4. In this context, the main challenge for Canada’s policymakers is to support growth in the short term while reducing the vulnerabilities that may arise from external shocks and domestic imbalances. The Canadian authorities, both at the federal and provincial level, have to balance several objectives: preventing the economic momentum from slowing further amid the heightened degree of external uncertainty; rebuilding the policy buffers that may be needed in case of further shocks; and managing the transition to a less leveraged household sector while supporting the long-term stability of the housing market. Looking further ahead, it will also be important to further advance the reform agenda for financial regulation and supervision, and continue to address the long-term public spending pressures from aging and the rising cost of providing health care.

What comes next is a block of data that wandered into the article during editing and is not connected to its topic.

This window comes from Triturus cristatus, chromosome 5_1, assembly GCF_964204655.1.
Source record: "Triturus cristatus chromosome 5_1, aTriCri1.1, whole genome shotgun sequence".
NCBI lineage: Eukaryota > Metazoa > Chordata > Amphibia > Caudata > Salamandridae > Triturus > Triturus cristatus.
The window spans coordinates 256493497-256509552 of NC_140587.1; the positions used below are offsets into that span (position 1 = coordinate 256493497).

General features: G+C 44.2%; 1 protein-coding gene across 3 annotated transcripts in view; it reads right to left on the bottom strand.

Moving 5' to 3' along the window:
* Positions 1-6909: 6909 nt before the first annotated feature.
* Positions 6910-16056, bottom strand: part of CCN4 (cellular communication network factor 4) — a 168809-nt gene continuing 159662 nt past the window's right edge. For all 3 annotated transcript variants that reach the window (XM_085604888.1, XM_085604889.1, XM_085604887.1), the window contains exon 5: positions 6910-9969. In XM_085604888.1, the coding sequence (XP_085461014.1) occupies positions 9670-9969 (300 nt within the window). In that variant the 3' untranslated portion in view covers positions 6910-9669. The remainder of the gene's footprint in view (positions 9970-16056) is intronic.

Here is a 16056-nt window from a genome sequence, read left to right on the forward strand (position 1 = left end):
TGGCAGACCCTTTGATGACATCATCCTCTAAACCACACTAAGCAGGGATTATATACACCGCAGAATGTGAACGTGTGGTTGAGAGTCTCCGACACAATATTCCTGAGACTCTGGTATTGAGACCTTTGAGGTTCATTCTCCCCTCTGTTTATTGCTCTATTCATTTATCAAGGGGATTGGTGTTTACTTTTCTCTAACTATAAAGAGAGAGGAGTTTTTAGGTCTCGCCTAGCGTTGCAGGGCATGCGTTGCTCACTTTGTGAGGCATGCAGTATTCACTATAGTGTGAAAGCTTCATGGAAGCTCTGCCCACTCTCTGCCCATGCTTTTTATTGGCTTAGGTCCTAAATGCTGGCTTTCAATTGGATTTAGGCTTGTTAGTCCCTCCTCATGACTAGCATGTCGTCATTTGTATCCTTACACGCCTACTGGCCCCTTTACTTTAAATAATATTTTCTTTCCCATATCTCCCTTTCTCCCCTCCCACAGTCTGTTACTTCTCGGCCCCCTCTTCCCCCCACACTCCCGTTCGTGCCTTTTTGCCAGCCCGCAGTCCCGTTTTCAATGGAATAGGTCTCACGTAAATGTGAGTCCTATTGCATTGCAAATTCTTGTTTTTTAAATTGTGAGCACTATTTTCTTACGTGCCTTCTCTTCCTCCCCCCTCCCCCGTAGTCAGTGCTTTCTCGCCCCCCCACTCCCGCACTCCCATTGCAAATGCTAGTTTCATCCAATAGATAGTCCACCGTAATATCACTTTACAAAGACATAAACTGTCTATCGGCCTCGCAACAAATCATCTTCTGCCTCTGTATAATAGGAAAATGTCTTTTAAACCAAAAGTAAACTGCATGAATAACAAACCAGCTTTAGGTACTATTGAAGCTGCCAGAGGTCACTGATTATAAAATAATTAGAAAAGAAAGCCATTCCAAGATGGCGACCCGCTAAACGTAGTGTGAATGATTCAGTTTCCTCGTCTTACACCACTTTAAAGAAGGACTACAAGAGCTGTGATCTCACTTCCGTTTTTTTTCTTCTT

5. The beginning of the monetary tightening cycle should be delayed until growth strengthens again. The current monetary policy stance is appropriately accommodative given the negative output gap, well-anchored inflation expectations, and a challenging global environment. Under our baseline scenario, a gradual monetary tightening should start in late 2013, when growth is expected to accelerate. If household imbalances continued to build up in the context of modest growth, further macro-prudential measures should be taken into account before considering an earlier start of monetary tightening. On the other hand, there is some space for further monetary easing if the economy were to weaken significantly.